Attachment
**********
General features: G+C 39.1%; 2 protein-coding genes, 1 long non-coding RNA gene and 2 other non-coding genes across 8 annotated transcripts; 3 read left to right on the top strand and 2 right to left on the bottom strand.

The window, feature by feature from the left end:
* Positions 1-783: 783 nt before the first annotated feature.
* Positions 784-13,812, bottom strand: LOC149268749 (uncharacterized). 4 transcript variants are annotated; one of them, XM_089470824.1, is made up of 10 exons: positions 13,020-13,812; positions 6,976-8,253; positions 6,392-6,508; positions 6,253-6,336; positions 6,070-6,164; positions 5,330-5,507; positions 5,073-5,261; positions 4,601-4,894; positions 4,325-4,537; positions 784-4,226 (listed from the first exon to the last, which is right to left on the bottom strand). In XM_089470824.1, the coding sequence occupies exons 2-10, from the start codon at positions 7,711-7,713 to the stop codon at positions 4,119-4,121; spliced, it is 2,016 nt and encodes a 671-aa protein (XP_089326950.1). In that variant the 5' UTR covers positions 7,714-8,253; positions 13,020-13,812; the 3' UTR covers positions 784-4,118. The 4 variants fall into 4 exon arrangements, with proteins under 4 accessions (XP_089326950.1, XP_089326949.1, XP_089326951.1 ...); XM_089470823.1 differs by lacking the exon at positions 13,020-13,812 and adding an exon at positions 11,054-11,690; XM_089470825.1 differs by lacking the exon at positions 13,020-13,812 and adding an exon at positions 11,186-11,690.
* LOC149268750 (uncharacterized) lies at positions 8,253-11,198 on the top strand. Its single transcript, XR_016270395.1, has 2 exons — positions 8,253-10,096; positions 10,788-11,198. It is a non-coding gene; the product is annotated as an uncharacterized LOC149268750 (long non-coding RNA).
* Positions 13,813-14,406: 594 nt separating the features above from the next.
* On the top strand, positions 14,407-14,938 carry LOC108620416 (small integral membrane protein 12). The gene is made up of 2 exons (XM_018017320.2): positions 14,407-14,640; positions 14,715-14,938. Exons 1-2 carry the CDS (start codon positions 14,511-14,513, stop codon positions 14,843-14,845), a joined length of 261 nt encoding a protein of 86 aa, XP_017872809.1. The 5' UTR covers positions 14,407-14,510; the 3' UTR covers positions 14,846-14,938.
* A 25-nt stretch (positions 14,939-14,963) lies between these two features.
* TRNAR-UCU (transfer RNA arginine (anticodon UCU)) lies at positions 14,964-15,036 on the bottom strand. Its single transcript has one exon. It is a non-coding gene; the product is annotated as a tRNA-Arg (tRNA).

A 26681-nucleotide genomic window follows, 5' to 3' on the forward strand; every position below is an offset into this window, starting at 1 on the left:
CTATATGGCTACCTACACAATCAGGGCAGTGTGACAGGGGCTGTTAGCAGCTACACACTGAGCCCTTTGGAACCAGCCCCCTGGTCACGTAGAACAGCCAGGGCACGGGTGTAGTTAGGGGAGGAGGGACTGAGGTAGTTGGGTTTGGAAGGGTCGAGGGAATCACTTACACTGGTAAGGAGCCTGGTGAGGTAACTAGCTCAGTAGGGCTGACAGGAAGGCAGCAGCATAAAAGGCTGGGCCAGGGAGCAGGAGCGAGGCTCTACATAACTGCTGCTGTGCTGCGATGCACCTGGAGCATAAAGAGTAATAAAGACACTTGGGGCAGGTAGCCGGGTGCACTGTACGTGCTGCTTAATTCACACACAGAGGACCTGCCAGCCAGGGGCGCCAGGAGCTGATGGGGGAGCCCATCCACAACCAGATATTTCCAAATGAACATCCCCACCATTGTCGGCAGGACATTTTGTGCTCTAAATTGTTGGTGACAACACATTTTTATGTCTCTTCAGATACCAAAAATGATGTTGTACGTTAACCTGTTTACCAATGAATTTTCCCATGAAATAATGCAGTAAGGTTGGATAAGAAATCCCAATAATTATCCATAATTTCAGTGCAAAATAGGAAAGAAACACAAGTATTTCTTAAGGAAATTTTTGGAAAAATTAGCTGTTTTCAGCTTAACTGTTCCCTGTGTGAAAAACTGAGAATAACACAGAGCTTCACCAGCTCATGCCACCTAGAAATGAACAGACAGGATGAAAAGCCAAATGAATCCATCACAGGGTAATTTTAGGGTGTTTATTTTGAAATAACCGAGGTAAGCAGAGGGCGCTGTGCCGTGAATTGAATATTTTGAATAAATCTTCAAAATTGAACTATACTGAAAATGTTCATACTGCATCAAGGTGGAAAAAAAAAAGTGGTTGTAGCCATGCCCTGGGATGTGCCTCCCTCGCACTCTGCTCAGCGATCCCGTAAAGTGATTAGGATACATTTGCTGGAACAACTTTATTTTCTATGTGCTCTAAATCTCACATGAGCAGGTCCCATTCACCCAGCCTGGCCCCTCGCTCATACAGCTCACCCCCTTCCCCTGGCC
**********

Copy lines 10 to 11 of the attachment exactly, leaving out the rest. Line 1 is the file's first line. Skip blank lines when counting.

A 26681-nucleotide genomic window follows, 5' to 3' on the forward strand; every position below is an offset into this window, starting at 1 on the left:
CTATATGGCTACCTACACAATCAGGGCAGTGTGACAGGGGCTGTTAGCAGCTACACACTGAGCCCTTTGGAACCAGCCCCCTGGTCACGTAGAACAGCCAGGGCACGGGTGTAGTTAGGGGAGGAGGGACTGAGGTAGTTGGGTTTGGAAGGGTCGAGGGAATCACTTACACTGGTAAGGAGCCTGGTGAGGTAACTAGCTCAGTAGGGCTGACAGGAAGGCAGCAGCATAAAAGGCTGGGCCAGGGAGCAGGAGCGAGGCTCTACATAACTGCTGCTGTGCTGCGATGCACCTGGAGCATAAAGAGTAATAAAGACACTTGGGGCAGGTAGCCGGGTGCACTGTACGTGCTGCTTAATTCACACACAGAGGACCTGCCAGCCAGGGGCGCCAGGAGCTGATGGGGGAGCCCATCCACAACCAGATATTTCCAAATGAACATCCCCACCATTGTCGGCAGGACATTTTGTGCTCTAAATTGTTGGTGACAACACATTTTTATGTCTCTTCAGATACCAAAAATGATGTTGTACGTTAACCTGTTTACCAATGAATTTTCCCATGAAATAATGCAGTAAGGTTGGATAAGAAATCCCAATAATTATCCATAATTTCAGTGCAAAATAGGAAAGAAACACAAGTATTTCTTAAGGAAATTTTTGGAAAAATTAGCTGTTTTCAGCTTAACTGTTCCCTGTGTGAAAAACTGAGAATAACACAGAGCTTCACCAGCTCATGCCACCTAGAAATGAACAGACAGGATGAAAAGCCAAATGAATCCATCACAGGGTAATTTTAGGGTGTTTATTTTGAAATAACCGAGGTAAGCAGAGGGCGCTGTGCCGTGAATTGAATATTTTGAATAAATCTTCAAAATTGAACTATACTGAAAATGTTCATACTGCATCAAGGTGGAAAAAAAAAAGTGGTTGTAGCCATGCCCTGGGATGTGCCTCCCTCGCACTCTGCTCAGCGATCCCGTAAAGTGATTAGGATACATTTGCTGGAACAACTTTATTTTCTATGTGCTCTAAATCTCACATGAGCAGGTCCCATTCACCCAGCCTGGCCCCTCGCTCATACAGCTCACCCCCTTCCCCTGGCC